Did you know that the Victoria sandwich cake has a wonderfully regal heritage. It was originally made for Queen Victoria during her incredible 66 year reign when the concept of afternoon tea was created. It evolved and became a daily ritual and a very social event, with ladies dressing in their finery to gather for a cup of tea, and an array of tiny sandwiches, biscuits and cakes.
The addition of green tea to this very traditional cake gives it a lovely subtle flavour as well as making it beautifully moist. As soon as the cake comes out of the oven it is pierced all over and is drizzled with delicate green tea syrup.
This recipe makes 2 x 8 inch (20cm) cakes You will also need 1 piping bag with a small fluted nozzle.
Ingredients: For the Cake:
225g / 8oz soft butter
225g / 8oz golden caster sugar
4 medium free range eggs
225g / 8oz self raising flour
10ml / 2tsp baking powder
5ml / 1tsp pure vanilla extract a few drops of natural green food colouring (optional)
15ml /3 tsp boiling water
For the green tea syrup:
2 PG tips Green Tea teabags
150ml (2/3 cup) boiling water
85g (3oz) granulated sugar
For the filling and decoration:
300ml / 1 1/3cups double cream
100ml / 1/2 cup mascarpone
2,5ml /1/2 tsp pure vanilla extract finely grated zest of 1 orange
30ml / 2Tbsp caster sugar
200g / 8oz each of strawberries, blueberries and raspberries.
fresh mint and fresh flowers for decorating
1. Pre-heat the oven to 180°C/350°F.
2. Line the base of each cake tin with a circle of non-stick baking parchment and butter the sides.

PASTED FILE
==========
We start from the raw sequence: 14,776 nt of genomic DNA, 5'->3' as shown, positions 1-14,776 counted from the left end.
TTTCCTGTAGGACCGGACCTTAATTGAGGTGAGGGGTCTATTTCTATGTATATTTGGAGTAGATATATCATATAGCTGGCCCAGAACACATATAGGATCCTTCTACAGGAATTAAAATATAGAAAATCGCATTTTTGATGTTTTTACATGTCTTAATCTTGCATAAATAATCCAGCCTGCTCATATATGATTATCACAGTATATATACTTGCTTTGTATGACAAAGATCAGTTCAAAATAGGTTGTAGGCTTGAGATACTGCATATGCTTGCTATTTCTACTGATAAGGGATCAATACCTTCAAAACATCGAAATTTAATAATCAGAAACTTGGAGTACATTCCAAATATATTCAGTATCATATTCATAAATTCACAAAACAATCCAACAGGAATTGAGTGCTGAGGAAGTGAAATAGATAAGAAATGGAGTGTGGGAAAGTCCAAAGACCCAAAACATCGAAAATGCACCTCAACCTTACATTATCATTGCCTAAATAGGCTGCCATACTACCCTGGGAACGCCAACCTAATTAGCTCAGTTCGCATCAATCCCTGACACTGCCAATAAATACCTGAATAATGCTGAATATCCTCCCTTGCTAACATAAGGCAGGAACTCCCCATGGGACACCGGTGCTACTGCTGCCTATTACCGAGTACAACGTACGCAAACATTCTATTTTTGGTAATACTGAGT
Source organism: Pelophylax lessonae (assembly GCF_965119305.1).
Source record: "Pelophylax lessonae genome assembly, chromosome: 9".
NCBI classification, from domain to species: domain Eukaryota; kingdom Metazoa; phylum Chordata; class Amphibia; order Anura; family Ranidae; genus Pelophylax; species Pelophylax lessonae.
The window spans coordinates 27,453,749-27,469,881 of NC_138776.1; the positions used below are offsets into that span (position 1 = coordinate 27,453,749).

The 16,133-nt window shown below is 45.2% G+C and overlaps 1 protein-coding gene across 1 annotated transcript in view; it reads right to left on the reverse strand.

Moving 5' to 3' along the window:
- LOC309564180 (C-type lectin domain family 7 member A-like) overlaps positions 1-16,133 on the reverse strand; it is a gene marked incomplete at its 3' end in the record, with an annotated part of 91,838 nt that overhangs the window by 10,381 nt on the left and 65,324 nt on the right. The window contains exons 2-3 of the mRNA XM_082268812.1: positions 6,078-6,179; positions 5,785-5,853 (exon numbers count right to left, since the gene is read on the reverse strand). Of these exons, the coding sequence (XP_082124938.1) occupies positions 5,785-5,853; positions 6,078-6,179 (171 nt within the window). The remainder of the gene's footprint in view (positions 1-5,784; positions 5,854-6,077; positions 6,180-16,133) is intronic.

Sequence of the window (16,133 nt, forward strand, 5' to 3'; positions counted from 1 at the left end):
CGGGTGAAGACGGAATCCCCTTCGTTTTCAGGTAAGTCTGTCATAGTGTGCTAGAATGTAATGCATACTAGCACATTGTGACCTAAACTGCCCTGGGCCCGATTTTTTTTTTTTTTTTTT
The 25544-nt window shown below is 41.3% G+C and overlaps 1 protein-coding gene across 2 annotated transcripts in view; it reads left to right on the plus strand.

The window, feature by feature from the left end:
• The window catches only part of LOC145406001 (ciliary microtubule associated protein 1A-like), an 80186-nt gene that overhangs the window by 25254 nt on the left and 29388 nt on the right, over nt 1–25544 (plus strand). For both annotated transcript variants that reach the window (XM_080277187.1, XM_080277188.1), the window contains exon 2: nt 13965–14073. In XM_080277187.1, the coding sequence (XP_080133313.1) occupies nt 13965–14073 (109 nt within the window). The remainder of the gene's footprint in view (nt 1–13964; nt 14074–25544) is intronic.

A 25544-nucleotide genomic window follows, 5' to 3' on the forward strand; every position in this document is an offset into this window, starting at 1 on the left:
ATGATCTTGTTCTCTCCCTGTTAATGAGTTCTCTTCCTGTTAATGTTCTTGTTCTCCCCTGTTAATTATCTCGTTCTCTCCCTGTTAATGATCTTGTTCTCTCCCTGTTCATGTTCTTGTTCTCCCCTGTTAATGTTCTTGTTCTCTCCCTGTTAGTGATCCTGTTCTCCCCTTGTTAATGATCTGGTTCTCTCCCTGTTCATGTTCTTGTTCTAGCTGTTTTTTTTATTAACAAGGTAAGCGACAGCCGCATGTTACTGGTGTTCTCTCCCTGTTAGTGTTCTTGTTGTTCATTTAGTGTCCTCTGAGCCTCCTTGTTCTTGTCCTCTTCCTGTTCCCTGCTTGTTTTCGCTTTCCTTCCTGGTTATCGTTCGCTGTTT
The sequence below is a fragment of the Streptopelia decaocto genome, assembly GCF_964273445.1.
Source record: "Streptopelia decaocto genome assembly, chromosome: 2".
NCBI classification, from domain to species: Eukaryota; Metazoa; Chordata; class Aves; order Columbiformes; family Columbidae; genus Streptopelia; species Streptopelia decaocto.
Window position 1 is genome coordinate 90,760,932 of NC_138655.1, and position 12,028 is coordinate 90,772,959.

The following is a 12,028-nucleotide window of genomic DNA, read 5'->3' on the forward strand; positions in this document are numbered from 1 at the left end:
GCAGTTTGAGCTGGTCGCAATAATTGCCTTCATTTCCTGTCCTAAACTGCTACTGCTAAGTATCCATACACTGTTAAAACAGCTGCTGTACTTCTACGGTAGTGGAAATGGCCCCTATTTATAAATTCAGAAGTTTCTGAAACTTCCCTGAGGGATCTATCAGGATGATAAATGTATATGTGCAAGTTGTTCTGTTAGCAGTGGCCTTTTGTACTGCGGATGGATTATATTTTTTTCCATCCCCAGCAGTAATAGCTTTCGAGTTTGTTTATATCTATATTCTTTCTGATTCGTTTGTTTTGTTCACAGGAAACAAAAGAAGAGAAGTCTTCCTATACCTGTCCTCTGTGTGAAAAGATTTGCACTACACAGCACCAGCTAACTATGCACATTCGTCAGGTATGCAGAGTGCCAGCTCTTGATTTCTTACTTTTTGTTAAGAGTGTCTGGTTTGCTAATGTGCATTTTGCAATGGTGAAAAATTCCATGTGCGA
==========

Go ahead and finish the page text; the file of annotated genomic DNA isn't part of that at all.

3. Either by hand or using an electric mixer cream together the butter and sugar until light in colour and creamy in texture.
4. Lightly beat the eggs and add gradually to the mixture with 2 tablespoons of the flour.
5. Add the vanilla and if using it, carefully add the natural green colour, drop by drop, so as not to make the colour too strong.
6. Sift the remaining flour and the baking powder into the mixture, fold it in carefully. Lastly stir in the boiling water.
7. Divide the mixture evenly between the 2 cake tins. Spread it out using a palette knife and create a slight hollow in the centre, so that when it is cooked it has a flat top.
8. Bake for 20 -25 minutes, until the cakes feel springy to the touch.
9. When cooked cool on a wire rack. After 5 minutes remove the cakes from the tins.
10. While the cake is cooking make the green tea syrup. Pour the boiling water onto the 2 PG tip Green Tea teabags and leave for several minutes. Remove the teabags and transfer the tea into a small saucepan with the sugar. Bring to the boil, then simmer for a few minutes until the sugar has completely dissolved and syrup has thickened slightly.
11. Once the cake has been turned out of the tin pierce it all over with a fine skewer or needle. Carefully drizzle (or paint) the warm syrup on all sides of the cake using a pastry brush.
12. Whip the cream and mascarpone with the vanilla and sugar. Wash the orange and finely grate the zest directly onto the cream, fold it in. Spoon the cream into a piping bag fitted with a small fluted nozzle.
13. When completely cold, fill the centre of the cake with cream and most of the fresh berries, reserving a few for decoration. You can arrange raspberries around the edge of the cake, and pipe a rosette of cream between each one. Decorate the top of the cake with the remaining berries and a few edible fresh flowers. When in season, elderflowers look very pretty! Dust with icing sugar just before serving.
14. This is best eaten on the day it is made, but can be kept in the fridge for a couple of days in a sealed box.